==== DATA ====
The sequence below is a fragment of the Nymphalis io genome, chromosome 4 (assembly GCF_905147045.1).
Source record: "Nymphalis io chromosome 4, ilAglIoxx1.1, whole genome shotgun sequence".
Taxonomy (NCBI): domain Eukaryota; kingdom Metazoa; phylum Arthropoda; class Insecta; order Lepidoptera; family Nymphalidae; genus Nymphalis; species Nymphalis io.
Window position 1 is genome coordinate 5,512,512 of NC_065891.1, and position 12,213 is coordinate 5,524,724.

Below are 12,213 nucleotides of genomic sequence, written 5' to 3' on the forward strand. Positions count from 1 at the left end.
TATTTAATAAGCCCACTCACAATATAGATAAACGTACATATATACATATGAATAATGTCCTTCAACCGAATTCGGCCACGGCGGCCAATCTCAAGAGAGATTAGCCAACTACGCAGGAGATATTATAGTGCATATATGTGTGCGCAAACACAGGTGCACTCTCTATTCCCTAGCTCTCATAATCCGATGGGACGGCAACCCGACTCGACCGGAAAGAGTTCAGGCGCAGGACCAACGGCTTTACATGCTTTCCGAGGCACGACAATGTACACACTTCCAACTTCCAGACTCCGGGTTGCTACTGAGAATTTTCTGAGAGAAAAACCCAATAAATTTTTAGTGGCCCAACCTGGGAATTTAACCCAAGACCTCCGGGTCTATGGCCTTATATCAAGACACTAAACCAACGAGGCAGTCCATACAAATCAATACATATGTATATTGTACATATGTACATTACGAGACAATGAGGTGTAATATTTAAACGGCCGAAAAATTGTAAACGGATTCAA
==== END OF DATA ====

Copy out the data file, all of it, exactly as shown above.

The sequence below is a fragment of the Nymphalis io genome, chromosome 4 (assembly GCF_905147045.1).
Source record: "Nymphalis io chromosome 4, ilAglIoxx1.1, whole genome shotgun sequence".
Taxonomy (NCBI): domain Eukaryota; kingdom Metazoa; phylum Arthropoda; class Insecta; order Lepidoptera; family Nymphalidae; genus Nymphalis; species Nymphalis io.
Window position 1 is genome coordinate 5,512,512 of NC_065891.1, and position 12,213 is coordinate 5,524,724.

Below are 12,213 nucleotides of genomic sequence, written 5' to 3' on the forward strand. Positions count from 1 at the left end.
TATTTAATAAGCCCACTCACAATATAGATAAACGTACATATATACATATGAATAATGTCCTTCAACCGAATTCGGCCACGGCGGCCAATCTCAAGAGAGATTAGCCAACTACGCAGGAGATATTATAGTGCATATATGTGTGCGCAAACACAGGTGCACTCTCTATTCCCTAGCTCTCATAATCCGATGGGACGGCAACCCGACTCGACCGGAAAGAGTTCAGGCGCAGGACCAACGGCTTTACATGCTTTCCGAGGCACGACAATGTACACACTTCCAACTTCCAGACTCCGGGTTGCTACTGAGAATTTTCTGAGAGAAAAACCCAATAAATTTTTAGTGGCCCAACCTGGGAATTTAACCCAAGACCTCCGGGTCTATGGCCTTATATCAAGACACTAAACCAACGAGGCAGTCCATACAAATCAATACATATGTATATTGTACATATGTACATTACGAGACAATGAGGTGTAATATTTAAACGGCCGAAAAATTGTAAACGGATTCAA